Photo Credit: Kim Hubbard of Audubon Magazine
September is National Preparedness Month
Hazardous weather events and other natural disasters occur throughout the year, but September is a particularly dangerous month for residents of the Gulf Coast because the peak season for Atlantic Basin hurricane formation occurs in late summer and early autumn.
With this in mind, the Ad Council, Citizen Corps, and the Federal Emergency Management Agency's (FEMA's) Ready Campaign are sponsoring National Preparedness Month (NPM) during September. The goal of this 30-day campaign is to encourage homeowners, business managers, and local officials to prepare for natural and technological disasters in their communities.
Natural Disasters, National Problems
Every year, earthquakes, floods, hurricanes, landslides, tsunamis, volcanoes and wildfires cause hundreds of deaths across the United States. Floods alone account for more than three-quarters of all federally-declared disasters, according to FEMA,
These facts aren't that surprising since half of all Americans live within 50 miles of a coast, or considering the fact that many of America's largest inland cities, such as Nashville and Pittsburgh, lie in river valleys prone to seasonal flooding. For this reason, counties and parishes located near coastlines and major rivers account for a significant proportion of annual disaster declarations by the federal government.
Given the nationwide scope of this issue, initiatives such as storm surge protection and emergency flood preparedness should be vitally important to all Americans. Unfortunately, all too often they are forgotten until an unexpected disaster forces people to confront these issues head on. Simple steps, such as setting up home emergency kits before calamity strikes, could reduce injury tolls during emergencies and save lives.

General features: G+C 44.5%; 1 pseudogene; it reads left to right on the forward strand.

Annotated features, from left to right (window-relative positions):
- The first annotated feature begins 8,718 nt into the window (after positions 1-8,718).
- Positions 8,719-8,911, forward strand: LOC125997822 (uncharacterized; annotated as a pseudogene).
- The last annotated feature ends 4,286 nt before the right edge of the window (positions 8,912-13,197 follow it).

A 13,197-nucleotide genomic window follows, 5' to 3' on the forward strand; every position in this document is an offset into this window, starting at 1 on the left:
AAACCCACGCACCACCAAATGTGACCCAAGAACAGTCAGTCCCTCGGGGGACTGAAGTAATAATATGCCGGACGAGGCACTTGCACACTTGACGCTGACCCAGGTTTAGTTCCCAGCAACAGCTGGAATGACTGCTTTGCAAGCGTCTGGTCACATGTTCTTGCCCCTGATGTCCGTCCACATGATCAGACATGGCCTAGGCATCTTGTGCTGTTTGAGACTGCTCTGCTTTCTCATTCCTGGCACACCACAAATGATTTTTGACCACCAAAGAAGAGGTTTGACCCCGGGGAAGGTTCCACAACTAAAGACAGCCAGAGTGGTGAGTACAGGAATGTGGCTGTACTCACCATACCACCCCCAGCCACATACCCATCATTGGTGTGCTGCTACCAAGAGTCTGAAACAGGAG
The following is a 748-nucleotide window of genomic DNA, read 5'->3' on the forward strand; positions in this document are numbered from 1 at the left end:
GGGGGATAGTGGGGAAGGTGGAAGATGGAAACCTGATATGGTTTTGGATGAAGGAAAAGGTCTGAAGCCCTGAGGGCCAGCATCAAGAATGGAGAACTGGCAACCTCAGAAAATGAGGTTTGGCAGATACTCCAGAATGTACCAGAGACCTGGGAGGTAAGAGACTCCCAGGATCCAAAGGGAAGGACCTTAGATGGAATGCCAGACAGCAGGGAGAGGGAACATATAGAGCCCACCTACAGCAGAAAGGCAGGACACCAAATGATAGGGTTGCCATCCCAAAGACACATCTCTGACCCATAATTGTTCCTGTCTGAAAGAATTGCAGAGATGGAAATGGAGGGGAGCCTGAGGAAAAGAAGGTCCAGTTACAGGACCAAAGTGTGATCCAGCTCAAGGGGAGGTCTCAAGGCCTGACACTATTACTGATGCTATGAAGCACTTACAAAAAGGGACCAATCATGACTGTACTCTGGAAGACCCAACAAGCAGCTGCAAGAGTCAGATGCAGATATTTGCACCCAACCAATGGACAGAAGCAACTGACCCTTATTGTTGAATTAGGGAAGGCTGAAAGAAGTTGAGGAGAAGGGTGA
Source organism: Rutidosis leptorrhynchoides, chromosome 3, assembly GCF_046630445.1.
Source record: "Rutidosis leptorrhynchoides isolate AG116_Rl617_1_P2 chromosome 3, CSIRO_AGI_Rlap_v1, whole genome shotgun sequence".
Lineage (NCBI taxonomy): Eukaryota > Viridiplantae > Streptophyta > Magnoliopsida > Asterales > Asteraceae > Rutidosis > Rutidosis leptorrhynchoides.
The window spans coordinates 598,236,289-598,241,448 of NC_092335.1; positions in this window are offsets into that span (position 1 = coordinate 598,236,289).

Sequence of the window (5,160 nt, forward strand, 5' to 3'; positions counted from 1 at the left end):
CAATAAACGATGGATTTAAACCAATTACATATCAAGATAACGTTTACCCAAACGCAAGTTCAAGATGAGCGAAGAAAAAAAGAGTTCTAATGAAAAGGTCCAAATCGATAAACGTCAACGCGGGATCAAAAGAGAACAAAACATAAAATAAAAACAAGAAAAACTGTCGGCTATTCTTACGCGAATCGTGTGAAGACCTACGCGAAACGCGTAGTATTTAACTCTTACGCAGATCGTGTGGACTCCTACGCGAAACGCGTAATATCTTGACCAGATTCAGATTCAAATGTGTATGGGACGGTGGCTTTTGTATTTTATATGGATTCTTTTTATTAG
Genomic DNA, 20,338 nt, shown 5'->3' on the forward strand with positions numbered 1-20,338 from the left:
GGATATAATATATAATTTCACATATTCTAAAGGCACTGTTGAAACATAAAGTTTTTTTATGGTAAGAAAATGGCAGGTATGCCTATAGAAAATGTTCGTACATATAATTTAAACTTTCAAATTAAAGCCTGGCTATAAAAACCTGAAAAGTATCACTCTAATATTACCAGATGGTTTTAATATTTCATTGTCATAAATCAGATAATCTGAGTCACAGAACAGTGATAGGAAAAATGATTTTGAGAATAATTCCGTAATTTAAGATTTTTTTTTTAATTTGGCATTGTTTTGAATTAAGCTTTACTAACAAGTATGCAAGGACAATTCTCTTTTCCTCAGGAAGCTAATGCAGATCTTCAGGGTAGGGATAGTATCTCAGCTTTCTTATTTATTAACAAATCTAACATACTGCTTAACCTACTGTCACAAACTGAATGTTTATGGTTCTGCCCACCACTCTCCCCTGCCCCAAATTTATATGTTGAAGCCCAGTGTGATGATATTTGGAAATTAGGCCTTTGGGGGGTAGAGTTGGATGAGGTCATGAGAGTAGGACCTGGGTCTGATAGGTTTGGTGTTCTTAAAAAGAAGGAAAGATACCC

Local benefits for storm preparedness
Hurricane Katrina devastated Louisiana five years ago. Just weeks later Hurricane Rita also hammered the state.
Since hurricanes also can cause floods and trigger tornadoes, they can be particularly devastating for communities that are ill-prepared for one or all of these potential disasters. That’s why emergency preparedness is so important to protect people in hurricane-prone areas, such as coastal Louisiana.
If your organization or business would like to participate in National Preparedness Month, register at http://ready.adcouncil.org.
Read more on Environmental Defense Fund's blog Restoration and Resilience.
Meet Angelina Freeman
Angelina Freeman is a scientist for the Coastal Louisiana Project at Environmental Defense Fund. Her work includes securing restoration of the natural functioning of the Lower Mississippi River system for wetland restoration and hurricane protection.
She has experience in coastal geology and geophysics, coastal processes, remote sensing and GIS applications, image and spatial analysis, numerical modeling of sediment transport, and coastal hydrodynamics.
Angelina earned a Ph.D. in Oceanography and Coastal Sciences from Louisiana State University, a Master’s degree in Acoustics from Pennsylvania State University and a Bachelor of Science degree in Physics from Eckerd College.
Photo Credit: Yuki Kokubo